The London Aphrodite, ed. Jack Lindsay and P.R. Stephensen (Fanfrolico Press, “printed by the Botolph Printing Works”, London, 1928 – 29)
9.75″ X 6.25″, 496pp numbered sequentially throughout series, v1 1-64, v2 45-160, v3 161-232, v4 233-316, v5 317-400, v6 401-496, full set of 6 planned issues, great condition for age, the expected sunning/fading from soft-cover periodical of this era, small ink price stamp to front of v1.
A periodical edited by Jack Lindsay and P.R. Stephensen and published in London by the Fanfrolico Press, ran bi-monthly for a planned six issues August 1928 – June 29. Self-described as “A Miscellany of Poems Stories and Essays by Various Hands Eminent or Rebellious.” Named as a rebuttal of the conservatism of J.C. Squire’s London Mercury, it was committed to the same aesthetic attitudes as Vision. Some prominent writers, including Aldous Huxley, Norman Lindsay, Robert Nichols, Liam O’Flaherty, Edward Marsh, Edward Marsh, Norman Douglas, Stanley Snaith, Alexander Blok, Hugh McCrae, Kenneth Slessor, Philip Lindsay, Brian Penton, P.R. Stephensen, Les Robinson, W.J. Turner, Bertram Higgins, E.J. Rupert Atkinson, Sacheverell Sitwell, T.F. Powys, Rhys Davides, and Edith Hepburn (‘Anna Wickham’). Jack Lindsay, the dominant force, used the pseudonym ‘Peter Meadows’ for several articles.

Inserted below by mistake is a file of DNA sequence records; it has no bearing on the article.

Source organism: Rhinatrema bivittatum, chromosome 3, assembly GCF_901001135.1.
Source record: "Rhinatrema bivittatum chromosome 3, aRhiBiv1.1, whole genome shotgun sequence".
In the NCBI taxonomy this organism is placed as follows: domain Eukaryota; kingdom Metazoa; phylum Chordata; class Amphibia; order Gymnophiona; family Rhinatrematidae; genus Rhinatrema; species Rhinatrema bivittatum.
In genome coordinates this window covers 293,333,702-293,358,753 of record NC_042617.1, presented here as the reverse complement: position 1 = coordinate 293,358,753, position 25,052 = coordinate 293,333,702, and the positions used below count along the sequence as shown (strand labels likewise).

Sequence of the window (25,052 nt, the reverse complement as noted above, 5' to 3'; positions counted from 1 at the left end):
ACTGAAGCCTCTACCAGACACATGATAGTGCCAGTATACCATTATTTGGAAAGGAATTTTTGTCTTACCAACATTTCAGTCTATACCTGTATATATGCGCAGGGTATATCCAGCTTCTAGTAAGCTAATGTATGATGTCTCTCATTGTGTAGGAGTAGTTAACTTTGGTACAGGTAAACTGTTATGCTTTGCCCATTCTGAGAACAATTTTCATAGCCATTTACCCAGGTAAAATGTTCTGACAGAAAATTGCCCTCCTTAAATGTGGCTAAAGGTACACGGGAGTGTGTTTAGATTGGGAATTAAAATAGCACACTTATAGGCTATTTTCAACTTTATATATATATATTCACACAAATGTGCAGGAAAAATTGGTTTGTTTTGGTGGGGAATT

Fanfrolico Press, Australia’s first ‘private press’ in the arts-and-craft tradition, was founded by Jack Lindsay, P. R. Stephensen and John Kirtley, originally in North Sydney in 1923. The press specialized in printings artful, limited editions of classics and forgotten works that were suited to the extravagant style of artist like his father, artist, sculptor and author Norman Lindsay who illustrated many of their books. Fanfrolico was scornful of modernism and with its florid style determinedly backward-looking. They did surprisingly well, despite the lack of business expertise of their young, ambitious “bohemian” owners, eking out a living despite the risky move to London in 1926 and upheavals in ownership that saw the departure in 1927 of Kirtley, and then Stephenson in 1929. Sometime in 1930 they published their last book.